The Mars Science Laboratory mission's Curiosity rover, the most technologically advanced rover ever built, landed in Mars' Gale Crater the evening of Aug. 5, 2012 PDT (morning of Aug. 6 EDT) using a series of complicated landing maneuvers never before attempted. The specialized landing sequence, which employed a giant parachute, a jet-controlled descent vehicle and a bungee-like apparatus called a "sky crane," was devised because tested landing techniques used during previous rover missions could not safely accommodate the much larger and heavier rover.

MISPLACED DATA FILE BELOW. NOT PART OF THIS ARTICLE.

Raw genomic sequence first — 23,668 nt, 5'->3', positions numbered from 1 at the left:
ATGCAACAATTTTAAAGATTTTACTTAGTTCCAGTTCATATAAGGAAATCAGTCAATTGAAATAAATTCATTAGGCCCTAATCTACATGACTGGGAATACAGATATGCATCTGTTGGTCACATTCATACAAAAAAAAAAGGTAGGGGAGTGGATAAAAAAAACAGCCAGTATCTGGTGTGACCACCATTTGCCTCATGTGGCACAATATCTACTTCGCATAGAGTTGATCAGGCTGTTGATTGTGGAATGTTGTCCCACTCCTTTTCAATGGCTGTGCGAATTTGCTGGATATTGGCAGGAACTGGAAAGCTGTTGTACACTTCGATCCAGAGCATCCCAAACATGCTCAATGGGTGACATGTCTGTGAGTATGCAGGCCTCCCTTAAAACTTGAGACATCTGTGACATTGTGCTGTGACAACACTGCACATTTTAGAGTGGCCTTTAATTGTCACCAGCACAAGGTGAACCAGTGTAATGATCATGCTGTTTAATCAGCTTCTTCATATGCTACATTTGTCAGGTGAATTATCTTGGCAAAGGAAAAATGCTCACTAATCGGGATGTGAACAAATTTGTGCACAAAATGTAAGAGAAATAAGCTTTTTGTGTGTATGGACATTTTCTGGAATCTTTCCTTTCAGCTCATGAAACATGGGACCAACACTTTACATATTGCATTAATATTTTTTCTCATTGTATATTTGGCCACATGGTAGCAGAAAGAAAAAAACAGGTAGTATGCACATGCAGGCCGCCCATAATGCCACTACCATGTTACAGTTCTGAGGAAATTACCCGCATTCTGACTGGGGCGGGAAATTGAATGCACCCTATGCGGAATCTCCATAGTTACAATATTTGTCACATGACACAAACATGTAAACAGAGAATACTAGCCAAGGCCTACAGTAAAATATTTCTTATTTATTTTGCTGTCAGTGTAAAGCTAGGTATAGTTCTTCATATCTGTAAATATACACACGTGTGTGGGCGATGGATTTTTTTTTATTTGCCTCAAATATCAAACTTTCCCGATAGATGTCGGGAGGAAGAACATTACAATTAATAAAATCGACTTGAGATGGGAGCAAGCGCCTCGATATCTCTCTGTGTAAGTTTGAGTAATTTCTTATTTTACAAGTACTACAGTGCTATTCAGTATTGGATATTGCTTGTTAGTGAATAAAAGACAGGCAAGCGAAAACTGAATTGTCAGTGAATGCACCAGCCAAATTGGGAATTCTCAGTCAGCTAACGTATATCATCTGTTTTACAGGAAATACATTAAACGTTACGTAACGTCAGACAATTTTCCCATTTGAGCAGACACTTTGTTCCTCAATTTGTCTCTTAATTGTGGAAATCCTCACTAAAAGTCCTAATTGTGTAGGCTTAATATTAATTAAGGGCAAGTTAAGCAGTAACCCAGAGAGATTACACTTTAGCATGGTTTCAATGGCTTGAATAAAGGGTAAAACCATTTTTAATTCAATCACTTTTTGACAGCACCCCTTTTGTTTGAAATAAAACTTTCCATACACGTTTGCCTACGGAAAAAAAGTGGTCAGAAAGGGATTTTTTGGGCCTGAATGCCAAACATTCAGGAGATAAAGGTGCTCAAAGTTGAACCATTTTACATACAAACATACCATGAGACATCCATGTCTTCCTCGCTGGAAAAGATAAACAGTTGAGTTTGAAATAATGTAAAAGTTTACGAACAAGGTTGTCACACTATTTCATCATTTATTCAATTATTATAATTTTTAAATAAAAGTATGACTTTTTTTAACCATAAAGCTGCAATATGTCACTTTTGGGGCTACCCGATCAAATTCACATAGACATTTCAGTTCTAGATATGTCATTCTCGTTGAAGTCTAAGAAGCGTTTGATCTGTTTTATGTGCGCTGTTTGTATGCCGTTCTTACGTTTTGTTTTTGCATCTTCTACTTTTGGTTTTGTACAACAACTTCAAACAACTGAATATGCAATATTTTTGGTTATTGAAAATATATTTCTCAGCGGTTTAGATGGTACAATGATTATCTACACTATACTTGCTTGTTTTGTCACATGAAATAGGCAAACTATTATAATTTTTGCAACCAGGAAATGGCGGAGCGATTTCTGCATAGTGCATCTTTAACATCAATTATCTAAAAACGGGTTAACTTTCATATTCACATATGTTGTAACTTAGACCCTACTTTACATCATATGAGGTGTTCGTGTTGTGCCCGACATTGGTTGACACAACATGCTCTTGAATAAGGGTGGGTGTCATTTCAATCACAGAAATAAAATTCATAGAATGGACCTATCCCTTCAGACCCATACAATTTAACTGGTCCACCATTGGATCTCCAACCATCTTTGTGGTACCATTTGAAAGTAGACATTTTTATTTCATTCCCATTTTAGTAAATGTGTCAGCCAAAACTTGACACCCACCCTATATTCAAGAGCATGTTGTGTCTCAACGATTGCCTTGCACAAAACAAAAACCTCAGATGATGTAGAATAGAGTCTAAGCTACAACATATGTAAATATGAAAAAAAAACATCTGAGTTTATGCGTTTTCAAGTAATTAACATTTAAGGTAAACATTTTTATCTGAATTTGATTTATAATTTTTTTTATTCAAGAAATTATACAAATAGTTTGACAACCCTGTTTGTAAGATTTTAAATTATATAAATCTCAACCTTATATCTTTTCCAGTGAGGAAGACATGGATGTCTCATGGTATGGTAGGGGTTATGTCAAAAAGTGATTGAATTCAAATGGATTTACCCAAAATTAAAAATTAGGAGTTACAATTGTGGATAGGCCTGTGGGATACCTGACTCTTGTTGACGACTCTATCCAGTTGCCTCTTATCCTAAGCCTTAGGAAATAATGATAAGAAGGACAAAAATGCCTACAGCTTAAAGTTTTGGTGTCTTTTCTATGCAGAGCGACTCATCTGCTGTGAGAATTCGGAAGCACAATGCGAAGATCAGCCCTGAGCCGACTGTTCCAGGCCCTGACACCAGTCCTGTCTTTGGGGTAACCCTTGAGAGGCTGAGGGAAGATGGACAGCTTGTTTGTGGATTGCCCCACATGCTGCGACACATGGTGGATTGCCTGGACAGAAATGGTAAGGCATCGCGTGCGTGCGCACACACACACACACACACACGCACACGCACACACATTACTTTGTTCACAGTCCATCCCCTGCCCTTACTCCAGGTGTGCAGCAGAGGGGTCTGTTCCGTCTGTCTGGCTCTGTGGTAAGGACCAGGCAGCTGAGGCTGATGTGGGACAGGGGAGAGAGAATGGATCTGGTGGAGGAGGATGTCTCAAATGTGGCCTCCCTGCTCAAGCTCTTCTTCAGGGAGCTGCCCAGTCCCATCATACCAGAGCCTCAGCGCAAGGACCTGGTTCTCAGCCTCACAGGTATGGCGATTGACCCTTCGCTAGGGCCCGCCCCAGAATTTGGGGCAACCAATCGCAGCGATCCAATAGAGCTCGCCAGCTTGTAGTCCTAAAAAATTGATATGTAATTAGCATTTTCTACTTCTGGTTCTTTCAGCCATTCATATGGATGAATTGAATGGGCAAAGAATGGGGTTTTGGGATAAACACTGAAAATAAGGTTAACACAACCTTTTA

Curiosity's mission is to determine whether the Red Planet ever was, or is, habitable to microbial life. The rover, which is about the size of a MINI Cooper, is equipped with 17 cameras and a robotic arm containing a suite of specialized laboratory-like tools and instruments.
- Sample Analysis at Mars (SAM)
- Chemistry and Camera (ChemCam)
- Alpha Particle X-ray Spectrometer (APXS)
- Chemistry and Mineralogy (CheMin)
- Dynamic Albedo of Neutrons (DAN)
- Mars Descent Imager (MARDI)
- Mars Hand Lens Imager (MAHLI)
- Mast Camera (Mastcam)
- Radiation Assessment Detector (RAD)
- Rover Environmental Monitoring Station (REMS)